The Thrill of Underwater Pumpkin Carving

I remember fondly carving pumpkins when I was little. Mom always fried the seeds, which I thought was a normal thing to do until I got married and was informed by my wife that was bizarre. I never carved a pumpkin underwater though. I would love to have the opportunity to do so at some point in my life.

Did you know that when you eat pumpkin – whether it’s as seeds, pie or in a soup, you are eating the plant’s ovaries? Yes, this puts new perspective into those who eat “Rocky Mountain Oysters” (bull testicles)! According to this site, pumpkins are created from the ovaries of the flowers that first bloom on the pumpkin plant. As those green nodules increase in size and shape, they begin to look more and more like the pumpkins we all cherish in the fall.

underwater pumpkin carvingPhoto: Jimmy

Considered the largest fruit in the world, it takes about 2 hours to carve a pumpkin underwater. It’s not much different from doing this in your kitchen, but there is a lot less mess to clean up. The record for pumpkin carving currently is at 1 minute 14 seconds.

Best of all, one can grow a pumpkin on almost any continent in the world – it is not native to just one place. Antarctica is the only place a pumpkin will not grow (but then, who else would want to live there?).

underwater pumpkin carvingPhoto: Jimmy

underwater pumpkin carvingPhoto: kjb

Did you know that Morton, Illinois is the pumpkin capital of the entire world? Yes, it’s true. Carving pumpkins came from the Irish who settled in North America when it was discovered. However, they had been carving turnips for centuries, which was so much harder. When they saw the plentiful pumpkins all over North America, they thought, “Hey! Why are we killing ourselves over stupid turnips? Pumpkins are easier to carve and look better too!”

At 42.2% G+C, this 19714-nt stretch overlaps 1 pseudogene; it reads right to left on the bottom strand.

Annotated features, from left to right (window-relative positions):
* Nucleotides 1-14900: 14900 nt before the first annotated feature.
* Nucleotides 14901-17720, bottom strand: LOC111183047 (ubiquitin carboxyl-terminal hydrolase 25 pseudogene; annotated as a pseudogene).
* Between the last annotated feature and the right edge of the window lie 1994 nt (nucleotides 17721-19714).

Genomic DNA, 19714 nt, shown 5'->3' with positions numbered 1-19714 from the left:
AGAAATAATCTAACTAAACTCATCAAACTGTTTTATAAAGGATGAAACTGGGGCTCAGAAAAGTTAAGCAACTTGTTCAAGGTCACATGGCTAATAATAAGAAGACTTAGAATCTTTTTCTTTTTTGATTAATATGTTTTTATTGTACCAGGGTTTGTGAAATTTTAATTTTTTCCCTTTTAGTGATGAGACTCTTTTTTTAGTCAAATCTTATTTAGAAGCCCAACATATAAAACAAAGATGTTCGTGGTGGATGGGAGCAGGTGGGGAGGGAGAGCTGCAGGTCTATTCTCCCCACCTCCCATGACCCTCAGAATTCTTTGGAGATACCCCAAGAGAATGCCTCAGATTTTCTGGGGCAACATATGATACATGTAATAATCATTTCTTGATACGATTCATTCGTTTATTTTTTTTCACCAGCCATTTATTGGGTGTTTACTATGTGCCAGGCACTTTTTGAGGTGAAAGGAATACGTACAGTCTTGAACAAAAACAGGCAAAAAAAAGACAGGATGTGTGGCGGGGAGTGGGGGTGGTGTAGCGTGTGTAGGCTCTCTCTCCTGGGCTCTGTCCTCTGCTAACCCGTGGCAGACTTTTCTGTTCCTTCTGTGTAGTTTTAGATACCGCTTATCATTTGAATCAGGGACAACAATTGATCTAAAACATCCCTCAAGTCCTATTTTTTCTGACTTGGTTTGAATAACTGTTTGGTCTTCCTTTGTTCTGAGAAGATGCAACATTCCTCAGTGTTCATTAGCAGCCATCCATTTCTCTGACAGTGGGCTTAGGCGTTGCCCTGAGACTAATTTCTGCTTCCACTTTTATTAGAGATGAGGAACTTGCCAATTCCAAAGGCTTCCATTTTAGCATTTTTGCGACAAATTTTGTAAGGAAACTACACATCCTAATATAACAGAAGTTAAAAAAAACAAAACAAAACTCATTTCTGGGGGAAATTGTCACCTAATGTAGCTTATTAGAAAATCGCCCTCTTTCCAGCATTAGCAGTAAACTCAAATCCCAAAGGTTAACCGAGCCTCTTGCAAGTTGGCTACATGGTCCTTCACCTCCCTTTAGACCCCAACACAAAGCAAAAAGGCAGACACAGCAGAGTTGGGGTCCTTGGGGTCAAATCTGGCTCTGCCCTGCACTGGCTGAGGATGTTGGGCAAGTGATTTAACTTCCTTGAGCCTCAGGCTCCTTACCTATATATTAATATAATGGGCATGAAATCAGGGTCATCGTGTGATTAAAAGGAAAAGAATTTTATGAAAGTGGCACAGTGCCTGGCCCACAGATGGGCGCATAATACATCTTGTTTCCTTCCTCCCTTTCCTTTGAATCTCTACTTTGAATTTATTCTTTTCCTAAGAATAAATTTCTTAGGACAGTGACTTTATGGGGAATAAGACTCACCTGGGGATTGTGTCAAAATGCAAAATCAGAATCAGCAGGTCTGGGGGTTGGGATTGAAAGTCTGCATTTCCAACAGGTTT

It is estimated that 80% of all pumpkins are naturally supplied in October. But, it isn’t the time of the year that relates them to Halloween. It is the ancient Celtic historical event of honoring the Samhain, the Lord of the Dead (celebrated November 1st). Pretty soon, the Irish picked it up and chose to light up craved turnips as their version of the event. As mentioned earlier, when the Irish settled in North America, they decided to switch to the prettier, easier to carve pumpkins.

underwater pumpkin carvingPhoto: Nat

Once thought to cure freckles and snake bites, pumpkins have had all sorts of medicinal purposes conjured up over the centuries. They are rich in Vitamin A and fiber, but many of these medical breakthroughs have no bases to them.

Pumpkins pump $141 million into the American economy every year.

Though you will see many lit pumpkins on doorsteps around the world this time of year, nothing can beat the Snickers candy bar. It’s been proven that it is the number one choice of candy for trick-or-treaters every year.

Get your scuba gear, pumpkins, carving materials, and Snickers – Halloween is almost here!

Thanks to all who permitted me to use their photos in this article.